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I use matplotlib to plot a scatter chart:

enter image description here

And label the bubble using a transparent box according to the tip at matplotlib: how to annotate point on a scatter automatically placed arrow?

Here is the code:

if show_annote:
    for i in range(len(x)):
        annote_text = annotes[i][0][0]  # STK_ID
        ax.annotate(annote_text, xy=(x[i], y[i]), xytext=(-10,3),
            textcoords='offset points', ha='center', va='bottom',
            bbox=dict(boxstyle='round,pad=0.2', fc='yellow', alpha=0.2),

and the resulting plot: enter image description here

But there is still room for improvement to reduce overlap (for instance the label box offset is fixed as (-10,3)). Are there algorithms that can:

  1. dynamically change the offset of label box according to the crowdedness of its neighbourhood
  2. dynamically place the label box remotely and add an arrow line beween bubble and label box
  3. somewhat change the label orientation
  4. label_box overlapping bubble is better than label_box overlapping label_box?

I just want to make the chart easy for human eyes to comprehand, so some overlap is OK, not as rigid a constraint as suggests. And the bubble quantity within the chart is less than 150 most of the time.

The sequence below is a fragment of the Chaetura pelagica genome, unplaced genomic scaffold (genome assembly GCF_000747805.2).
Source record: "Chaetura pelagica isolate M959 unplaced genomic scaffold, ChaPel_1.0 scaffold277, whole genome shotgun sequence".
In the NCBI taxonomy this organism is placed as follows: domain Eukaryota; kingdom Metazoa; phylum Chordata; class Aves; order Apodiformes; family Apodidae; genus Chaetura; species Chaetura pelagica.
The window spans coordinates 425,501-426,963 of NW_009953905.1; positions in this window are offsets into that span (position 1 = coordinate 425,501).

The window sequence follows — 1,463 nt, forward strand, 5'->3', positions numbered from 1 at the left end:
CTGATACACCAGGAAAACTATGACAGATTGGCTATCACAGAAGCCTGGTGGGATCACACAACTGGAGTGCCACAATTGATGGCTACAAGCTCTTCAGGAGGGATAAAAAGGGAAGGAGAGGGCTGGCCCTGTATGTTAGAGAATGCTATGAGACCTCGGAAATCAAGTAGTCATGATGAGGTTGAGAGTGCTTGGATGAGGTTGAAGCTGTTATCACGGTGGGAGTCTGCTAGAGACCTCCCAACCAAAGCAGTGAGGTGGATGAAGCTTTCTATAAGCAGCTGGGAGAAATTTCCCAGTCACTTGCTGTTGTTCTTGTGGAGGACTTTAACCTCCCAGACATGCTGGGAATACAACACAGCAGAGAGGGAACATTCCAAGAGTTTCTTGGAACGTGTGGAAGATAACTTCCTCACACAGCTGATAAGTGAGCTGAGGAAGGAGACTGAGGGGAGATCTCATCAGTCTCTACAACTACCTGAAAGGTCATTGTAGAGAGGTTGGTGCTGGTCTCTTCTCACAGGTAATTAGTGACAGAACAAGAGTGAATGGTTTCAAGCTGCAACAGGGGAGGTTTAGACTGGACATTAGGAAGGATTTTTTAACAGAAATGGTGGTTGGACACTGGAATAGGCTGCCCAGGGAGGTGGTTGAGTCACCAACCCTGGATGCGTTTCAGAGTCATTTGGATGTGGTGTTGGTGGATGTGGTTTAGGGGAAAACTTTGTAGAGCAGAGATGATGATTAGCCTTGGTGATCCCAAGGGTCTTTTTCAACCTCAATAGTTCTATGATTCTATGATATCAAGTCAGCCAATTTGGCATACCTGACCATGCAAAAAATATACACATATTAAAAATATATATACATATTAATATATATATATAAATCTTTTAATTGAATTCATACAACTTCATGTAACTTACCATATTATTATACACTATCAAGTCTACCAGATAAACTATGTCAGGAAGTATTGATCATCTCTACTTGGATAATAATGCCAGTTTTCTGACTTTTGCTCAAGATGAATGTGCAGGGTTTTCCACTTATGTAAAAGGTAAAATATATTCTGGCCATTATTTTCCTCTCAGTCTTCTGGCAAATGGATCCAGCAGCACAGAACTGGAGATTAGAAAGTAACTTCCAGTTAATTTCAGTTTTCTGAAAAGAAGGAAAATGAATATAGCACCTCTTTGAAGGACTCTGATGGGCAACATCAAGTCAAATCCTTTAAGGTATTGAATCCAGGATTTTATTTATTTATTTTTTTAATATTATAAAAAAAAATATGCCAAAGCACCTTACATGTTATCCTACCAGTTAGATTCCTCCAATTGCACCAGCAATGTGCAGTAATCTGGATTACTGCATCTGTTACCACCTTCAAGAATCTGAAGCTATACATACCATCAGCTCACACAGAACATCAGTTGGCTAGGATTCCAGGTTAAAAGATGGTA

I find the so called Force-based label placement is quite interesting. I don't know if there is any python code/package available to implement the algorithm.

I am not an academic guy and not looking for an optimum solution, and my python codes need to label many many charts, so the the speed/memory is in the scope of consideration.

I am looking for a quick and effective solution. Any help (code,algorithm,tips,thoughts) on this subject? Thanks.

share|improve this question
I bet you could do something cool with networkx and it's layout engine. – tcaswell Apr 7 '13 at 5:50

1 Answer 1

It is a little rough around the edges (I can't quite figure out how to scale the relative strengths of the spring network vs the repulsive force, and the bounding box is a bit screwed up), but this is a decent start:

import networkx as nx

N = 15
scatter_data = rand(3, N)

data_nodes = []
init_pos = {}
for j, b in enumerate(scatter_data.T):
    x, y, _ = b
    data_str = 'data_{0}'.format(j)
    ano_str = 'ano_{0}'.format(j)
    G.add_edge(data_str, ano_str)
    init_pos[data_str] = (x, y)
    init_pos[ano_str] = (x, y)

pos = nx.spring_layout(G, pos=init_pos, fixed=data_nodes)
ax = gca()
ax.scatter(scatter_data[0], scatter_data[1], c=scatter_data[2], s=scatter_data[2]*150)

for j in range(N):
    data_str = 'data_{0}'.format(j)
    ano_str = 'ano_{0}'.format(j)
                xy=pos[data_str], xycoords='data',
                xytext=pos[ano_str], textcoords='data',

all_pos = np.vstack(pos.values())
mins = np.min(all_pos, 0)
maxs = np.max(all_pos, 0)

ax.set_xlim([mins[0], maxs[0]])
ax.set_ylim([mins[1], maxs[1]])


sample image

How well it works depends a bit on how your data is clustered.

share|improve this answer
Yes, this is a decent start, looks improving the display result. I will take a look at networkx. Thanks, – bigbug Apr 7 '13 at 10:48

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